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A loosely coupled software architecture and an organisational structure to match is one of the biggest predictors of continuous delivery performance (Forsgren et. al.). Accordingly, if you want to optimise end-to-end value creation and delivery in your organisation you need to you need to adopt a sociotechnical mindset. When teams are designed without consideration of the software architecture, dependencies will arise in code that inhibit teams from delivering high value at speed. Worse, organisational dysfunctions will multiply. Teams will start to blame each other. Managers will try to grab power instead of optimising business outcomes. And employee motivation will drop dramatically. Fortunately, by adopting a sociotechnical mindset you can align your teams and software systems to minimise dependencies and maximise product delivery. The sociotechnical mindset involves combining knowledge of multiple perspectives: social dynamics, the business domain, the business model, technology constraints, and more in order to design and continuously evolve an effective sociotechnical architecture.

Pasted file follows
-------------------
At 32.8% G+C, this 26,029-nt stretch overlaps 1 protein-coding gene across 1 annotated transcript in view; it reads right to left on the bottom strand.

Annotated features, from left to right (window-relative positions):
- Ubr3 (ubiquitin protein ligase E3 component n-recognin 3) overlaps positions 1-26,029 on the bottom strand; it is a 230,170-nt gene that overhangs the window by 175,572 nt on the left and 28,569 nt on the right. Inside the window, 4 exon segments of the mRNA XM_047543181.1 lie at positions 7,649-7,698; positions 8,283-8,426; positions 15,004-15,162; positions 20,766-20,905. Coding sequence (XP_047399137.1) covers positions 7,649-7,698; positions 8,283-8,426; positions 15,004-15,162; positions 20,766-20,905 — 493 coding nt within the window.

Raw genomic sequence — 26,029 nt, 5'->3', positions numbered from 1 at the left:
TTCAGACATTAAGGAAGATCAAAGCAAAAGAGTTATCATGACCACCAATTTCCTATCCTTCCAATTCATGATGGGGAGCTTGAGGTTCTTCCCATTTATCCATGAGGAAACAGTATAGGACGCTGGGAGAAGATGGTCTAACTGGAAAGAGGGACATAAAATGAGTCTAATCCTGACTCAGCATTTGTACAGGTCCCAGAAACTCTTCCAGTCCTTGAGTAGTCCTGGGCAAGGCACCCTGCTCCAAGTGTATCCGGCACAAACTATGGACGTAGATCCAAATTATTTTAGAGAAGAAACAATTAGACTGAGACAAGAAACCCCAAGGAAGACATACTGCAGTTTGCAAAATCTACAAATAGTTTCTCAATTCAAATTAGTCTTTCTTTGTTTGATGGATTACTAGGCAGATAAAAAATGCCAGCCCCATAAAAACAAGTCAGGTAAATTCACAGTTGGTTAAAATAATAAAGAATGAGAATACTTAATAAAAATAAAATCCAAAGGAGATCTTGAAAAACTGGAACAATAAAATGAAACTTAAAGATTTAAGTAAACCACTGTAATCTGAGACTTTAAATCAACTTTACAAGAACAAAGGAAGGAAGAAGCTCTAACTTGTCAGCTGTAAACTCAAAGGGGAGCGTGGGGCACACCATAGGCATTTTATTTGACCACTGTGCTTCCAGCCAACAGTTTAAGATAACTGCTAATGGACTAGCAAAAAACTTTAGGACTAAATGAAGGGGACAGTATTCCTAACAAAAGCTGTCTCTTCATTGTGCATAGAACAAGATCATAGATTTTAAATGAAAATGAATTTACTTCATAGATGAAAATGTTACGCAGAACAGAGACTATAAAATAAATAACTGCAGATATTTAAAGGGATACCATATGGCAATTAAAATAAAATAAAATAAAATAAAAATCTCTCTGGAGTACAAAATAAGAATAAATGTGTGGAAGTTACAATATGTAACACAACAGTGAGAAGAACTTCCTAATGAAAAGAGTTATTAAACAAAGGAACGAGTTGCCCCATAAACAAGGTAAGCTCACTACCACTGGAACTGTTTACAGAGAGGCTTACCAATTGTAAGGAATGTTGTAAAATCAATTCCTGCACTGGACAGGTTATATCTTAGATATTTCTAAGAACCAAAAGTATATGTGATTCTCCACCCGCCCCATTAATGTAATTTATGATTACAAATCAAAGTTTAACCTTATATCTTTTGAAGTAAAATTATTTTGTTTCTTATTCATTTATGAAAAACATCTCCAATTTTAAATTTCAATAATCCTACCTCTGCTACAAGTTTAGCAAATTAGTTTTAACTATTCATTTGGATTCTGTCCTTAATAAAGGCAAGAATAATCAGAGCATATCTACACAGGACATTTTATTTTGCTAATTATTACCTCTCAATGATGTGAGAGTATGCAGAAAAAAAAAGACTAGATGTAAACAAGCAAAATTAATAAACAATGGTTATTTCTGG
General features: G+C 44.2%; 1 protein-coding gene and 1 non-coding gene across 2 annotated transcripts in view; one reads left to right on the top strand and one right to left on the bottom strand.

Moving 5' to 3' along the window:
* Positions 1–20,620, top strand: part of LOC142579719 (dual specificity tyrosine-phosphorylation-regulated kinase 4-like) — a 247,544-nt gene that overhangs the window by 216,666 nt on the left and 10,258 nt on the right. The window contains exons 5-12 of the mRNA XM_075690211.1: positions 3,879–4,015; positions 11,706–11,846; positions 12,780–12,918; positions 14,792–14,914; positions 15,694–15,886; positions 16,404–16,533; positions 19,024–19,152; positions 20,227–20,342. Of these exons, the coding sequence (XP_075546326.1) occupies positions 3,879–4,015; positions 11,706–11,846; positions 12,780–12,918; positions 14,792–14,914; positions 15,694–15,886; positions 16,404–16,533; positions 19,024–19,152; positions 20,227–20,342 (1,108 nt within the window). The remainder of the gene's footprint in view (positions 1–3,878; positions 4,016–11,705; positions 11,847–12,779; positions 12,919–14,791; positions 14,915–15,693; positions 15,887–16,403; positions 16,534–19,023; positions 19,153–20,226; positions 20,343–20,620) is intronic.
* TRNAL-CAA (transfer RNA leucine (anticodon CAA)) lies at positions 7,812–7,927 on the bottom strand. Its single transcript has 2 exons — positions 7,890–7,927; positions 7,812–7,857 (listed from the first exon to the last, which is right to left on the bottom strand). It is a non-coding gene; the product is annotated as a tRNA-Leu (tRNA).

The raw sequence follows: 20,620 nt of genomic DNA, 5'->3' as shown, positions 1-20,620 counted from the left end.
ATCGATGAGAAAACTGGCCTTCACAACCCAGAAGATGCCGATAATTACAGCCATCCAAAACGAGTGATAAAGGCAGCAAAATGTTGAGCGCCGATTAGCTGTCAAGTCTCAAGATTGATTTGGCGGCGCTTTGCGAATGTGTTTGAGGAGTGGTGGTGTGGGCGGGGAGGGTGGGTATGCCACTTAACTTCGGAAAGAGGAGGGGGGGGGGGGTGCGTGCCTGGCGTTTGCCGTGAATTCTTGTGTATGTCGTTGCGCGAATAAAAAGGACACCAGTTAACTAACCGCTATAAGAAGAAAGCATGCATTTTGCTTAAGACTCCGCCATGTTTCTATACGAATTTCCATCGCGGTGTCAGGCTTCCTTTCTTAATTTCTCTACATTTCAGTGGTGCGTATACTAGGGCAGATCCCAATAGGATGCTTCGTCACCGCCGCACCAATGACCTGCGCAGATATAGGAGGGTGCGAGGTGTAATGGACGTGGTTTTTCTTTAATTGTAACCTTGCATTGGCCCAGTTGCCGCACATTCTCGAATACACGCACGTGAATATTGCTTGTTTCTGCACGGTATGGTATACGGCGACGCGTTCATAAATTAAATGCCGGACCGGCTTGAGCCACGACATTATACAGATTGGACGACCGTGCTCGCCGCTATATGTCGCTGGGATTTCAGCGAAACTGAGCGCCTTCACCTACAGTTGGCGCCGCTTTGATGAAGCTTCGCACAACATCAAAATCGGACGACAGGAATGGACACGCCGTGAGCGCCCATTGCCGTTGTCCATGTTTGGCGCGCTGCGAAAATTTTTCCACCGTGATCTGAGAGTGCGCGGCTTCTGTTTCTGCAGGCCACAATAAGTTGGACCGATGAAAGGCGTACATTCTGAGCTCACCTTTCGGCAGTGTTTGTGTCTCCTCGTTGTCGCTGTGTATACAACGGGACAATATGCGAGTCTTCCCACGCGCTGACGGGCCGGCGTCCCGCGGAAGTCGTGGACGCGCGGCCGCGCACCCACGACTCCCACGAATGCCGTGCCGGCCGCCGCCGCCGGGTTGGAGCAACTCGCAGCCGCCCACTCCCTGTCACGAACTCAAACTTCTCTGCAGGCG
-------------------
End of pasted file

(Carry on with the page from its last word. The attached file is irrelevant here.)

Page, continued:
In this talk you will learn about domain-driven design in order to understand how to model software systems with few dependencies. You’ll also learn about organisation design patterns addressing the social needs of people building software systems. And you’ll see lots of examples based on years of practical experience.
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Sociotechnical Architecture: Aligning Teams and Software for Continuous Delivery
Nick is technical leader and consultant who works with a range of organisations in a variety of domains. He specialises in modelling and designing sociotechnical systems - finding boundaries in software and organising teams to optimise speed of delivery, team autonomy, and business outcomes.